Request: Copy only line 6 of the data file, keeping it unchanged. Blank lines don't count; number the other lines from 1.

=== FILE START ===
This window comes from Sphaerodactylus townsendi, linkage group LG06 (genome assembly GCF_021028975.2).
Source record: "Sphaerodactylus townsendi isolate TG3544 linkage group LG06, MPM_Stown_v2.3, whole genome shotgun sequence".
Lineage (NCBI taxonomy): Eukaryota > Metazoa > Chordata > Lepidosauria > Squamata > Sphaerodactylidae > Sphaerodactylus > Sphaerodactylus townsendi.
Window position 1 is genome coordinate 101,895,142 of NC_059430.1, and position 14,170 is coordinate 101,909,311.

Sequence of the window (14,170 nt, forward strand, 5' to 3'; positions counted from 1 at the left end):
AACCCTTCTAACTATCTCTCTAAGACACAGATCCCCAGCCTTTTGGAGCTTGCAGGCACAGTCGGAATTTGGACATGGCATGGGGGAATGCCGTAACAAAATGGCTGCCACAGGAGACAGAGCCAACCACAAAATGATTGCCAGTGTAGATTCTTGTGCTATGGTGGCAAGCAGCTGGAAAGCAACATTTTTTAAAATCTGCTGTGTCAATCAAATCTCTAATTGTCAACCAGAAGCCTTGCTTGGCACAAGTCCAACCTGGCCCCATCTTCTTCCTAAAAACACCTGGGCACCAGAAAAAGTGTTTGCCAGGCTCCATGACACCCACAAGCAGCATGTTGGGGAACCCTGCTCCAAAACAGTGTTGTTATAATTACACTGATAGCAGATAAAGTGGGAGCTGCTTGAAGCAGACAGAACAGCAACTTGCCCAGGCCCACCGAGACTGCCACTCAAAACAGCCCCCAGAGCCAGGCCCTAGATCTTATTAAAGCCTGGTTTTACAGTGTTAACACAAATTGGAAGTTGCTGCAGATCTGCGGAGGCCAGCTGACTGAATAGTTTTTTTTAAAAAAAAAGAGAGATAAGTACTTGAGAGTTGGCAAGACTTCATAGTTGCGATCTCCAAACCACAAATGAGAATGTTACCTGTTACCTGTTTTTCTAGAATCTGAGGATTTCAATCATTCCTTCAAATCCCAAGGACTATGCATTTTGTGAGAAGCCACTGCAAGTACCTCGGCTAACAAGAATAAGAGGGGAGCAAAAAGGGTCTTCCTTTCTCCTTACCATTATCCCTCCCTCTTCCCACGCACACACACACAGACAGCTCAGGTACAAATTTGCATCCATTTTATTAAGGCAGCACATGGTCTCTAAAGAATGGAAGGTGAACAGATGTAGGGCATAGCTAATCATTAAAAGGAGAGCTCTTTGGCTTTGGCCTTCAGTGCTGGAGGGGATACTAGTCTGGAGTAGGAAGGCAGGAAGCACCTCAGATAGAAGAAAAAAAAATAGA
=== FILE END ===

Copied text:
AACCCTTCTAACTATCTCTCTAAGACACAGATCCCCAGCCTTTTGGAGCTTGCAGGCACAGTCGGAATTTGGACATGGCATGGGGGAATGCCGTAACAAAATGGCTGCCACAGGAGACAGAGCCAACCACAAAATGATTGCCAGTGTAGATTCTTGTGCTATGGTGGCAAGCAGCTGGAAAGCAACATTTTTTAAAATCTGCTGTGTCAATCAAATCTCTAATTGTCAACCAGAAGCCTTGCTTGGCACAAGTCCAACCTGGCCCCATCTTCTTCCTAAAAACACCTGGGCACCAGAAAAAGTGTTTGCCAGGCTCCATGACACCCACAAGCAGCATGTTGGGGAACCCTGCTCCAAAACAGTGTTGTTATAATTACACTGATAGCAGATAAAGTGGGAGCTGCTTGAAGCAGACAGAACAGCAACTTGCCCAGGCCCACCGAGACTGCCACTCAAAACAGCCCCCAGAGCCAGGCCCTAGATCTTATTAAAGCCTGGTTTTACAGTGTTAACACAAATTGGAAGTTGCTGCAGATCTGCGGAGGCCAGCTGACTGAATAGTTTTTTTTAAAAAAAAAGAGAGATAAGTACTTGAGAGTTGGCAAGACTTCATAGTTGCGATCTCCAAACCACAAATGAGAATGTTACCTGTTACCTGTTTTTCTAGAATCTGAGGATTTCAATCATTCCTTCAAATCCCAAGGACTATGCATTTTGTGAGAAGCCACTGCAAGTACCTCGGCTAACAAGAATAAGAGGGGAGCAAAAAGGGTCTTCCTTTCTCCTTACCATTATCCCTCCCTCTTCCCACGCACACACACACAGACAGCTCAGGTACAAATTTGCATCCATTTTATTAAGGCAGCACATGGTCTCTAAAGAATGGAAGGTGAACAGATGTAGGGCATAGCTAATCATTAAAAGGAGAGCTCTTTGGCTTTGGCCTTCAGTGCTGGAGGGGATACTAGTCTGGAGTAGGAAGGCAGGAAGCACCTCAGATAGAAGAAAAAAAAATAGA